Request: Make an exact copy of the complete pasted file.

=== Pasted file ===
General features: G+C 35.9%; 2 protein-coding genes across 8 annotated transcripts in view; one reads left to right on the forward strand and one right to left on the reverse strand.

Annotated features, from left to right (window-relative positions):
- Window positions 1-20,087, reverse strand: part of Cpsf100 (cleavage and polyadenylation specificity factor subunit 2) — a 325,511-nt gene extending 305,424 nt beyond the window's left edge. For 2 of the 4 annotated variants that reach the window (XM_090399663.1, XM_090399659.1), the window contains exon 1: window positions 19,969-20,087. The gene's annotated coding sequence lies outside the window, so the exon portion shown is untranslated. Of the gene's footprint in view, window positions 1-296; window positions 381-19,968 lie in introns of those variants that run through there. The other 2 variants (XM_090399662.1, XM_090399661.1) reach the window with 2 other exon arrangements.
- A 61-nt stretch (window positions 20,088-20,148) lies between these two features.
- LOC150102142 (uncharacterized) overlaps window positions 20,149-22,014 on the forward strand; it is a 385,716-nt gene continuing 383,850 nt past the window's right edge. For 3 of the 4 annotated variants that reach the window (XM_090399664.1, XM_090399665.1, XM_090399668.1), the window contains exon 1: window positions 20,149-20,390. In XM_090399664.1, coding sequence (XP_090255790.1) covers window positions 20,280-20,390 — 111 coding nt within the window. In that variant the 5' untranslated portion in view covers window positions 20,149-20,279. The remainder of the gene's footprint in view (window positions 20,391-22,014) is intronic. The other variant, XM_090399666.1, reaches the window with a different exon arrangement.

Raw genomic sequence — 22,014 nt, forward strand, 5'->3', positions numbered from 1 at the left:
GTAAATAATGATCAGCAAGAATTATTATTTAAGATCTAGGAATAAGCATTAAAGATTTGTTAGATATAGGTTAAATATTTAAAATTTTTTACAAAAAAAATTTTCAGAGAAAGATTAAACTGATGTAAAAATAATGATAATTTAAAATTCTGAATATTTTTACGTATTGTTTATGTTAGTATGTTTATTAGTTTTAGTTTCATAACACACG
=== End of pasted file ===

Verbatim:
General features: G+C 35.9%; 2 protein-coding genes across 8 annotated transcripts in view; one reads left to right on the forward strand and one right to left on the reverse strand.

Annotated features, from left to right (window-relative positions):
- Window positions 1-20,087, reverse strand: part of Cpsf100 (cleavage and polyadenylation specificity factor subunit 2) — a 325,511-nt gene extending 305,424 nt beyond the window's left edge. For 2 of the 4 annotated variants that reach the window (XM_090399663.1, XM_090399659.1), the window contains exon 1: window positions 19,969-20,087. The gene's annotated coding sequence lies outside the window, so the exon portion shown is untranslated. Of the gene's footprint in view, window positions 1-296; window positions 381-19,968 lie in introns of those variants that run through there. The other 2 variants (XM_090399662.1, XM_090399661.1) reach the window with 2 other exon arrangements.
- A 61-nt stretch (window positions 20,088-20,148) lies between these two features.
- LOC150102142 (uncharacterized) overlaps window positions 20,149-22,014 on the forward strand; it is a 385,716-nt gene continuing 383,850 nt past the window's right edge. For 3 of the 4 annotated variants that reach the window (XM_090399664.1, XM_090399665.1, XM_090399668.1), the window contains exon 1: window positions 20,149-20,390. In XM_090399664.1, coding sequence (XP_090255790.1) covers window positions 20,280-20,390 — 111 coding nt within the window. In that variant the 5' untranslated portion in view covers window positions 20,149-20,279. The remainder of the gene's footprint in view (window positions 20,391-22,014) is intronic. The other variant, XM_090399666.1, reaches the window with a different exon arrangement.

Raw genomic sequence — 22,014 nt, forward strand, 5'->3', positions numbered from 1 at the left:
GTAAATAATGATCAGCAAGAATTATTATTTAAGATCTAGGAATAAGCATTAAAGATTTGTTAGATATAGGTTAAATATTTAAAATTTTTTACAAAAAAAATTTTCAGAGAAAGATTAAACTGATGTAAAAATAATGATAATTTAAAATTCTGAATATTTTTACGTATTGTTTATGTTAGTATGTTTATTAGTTTTAGTTTCATAACACACG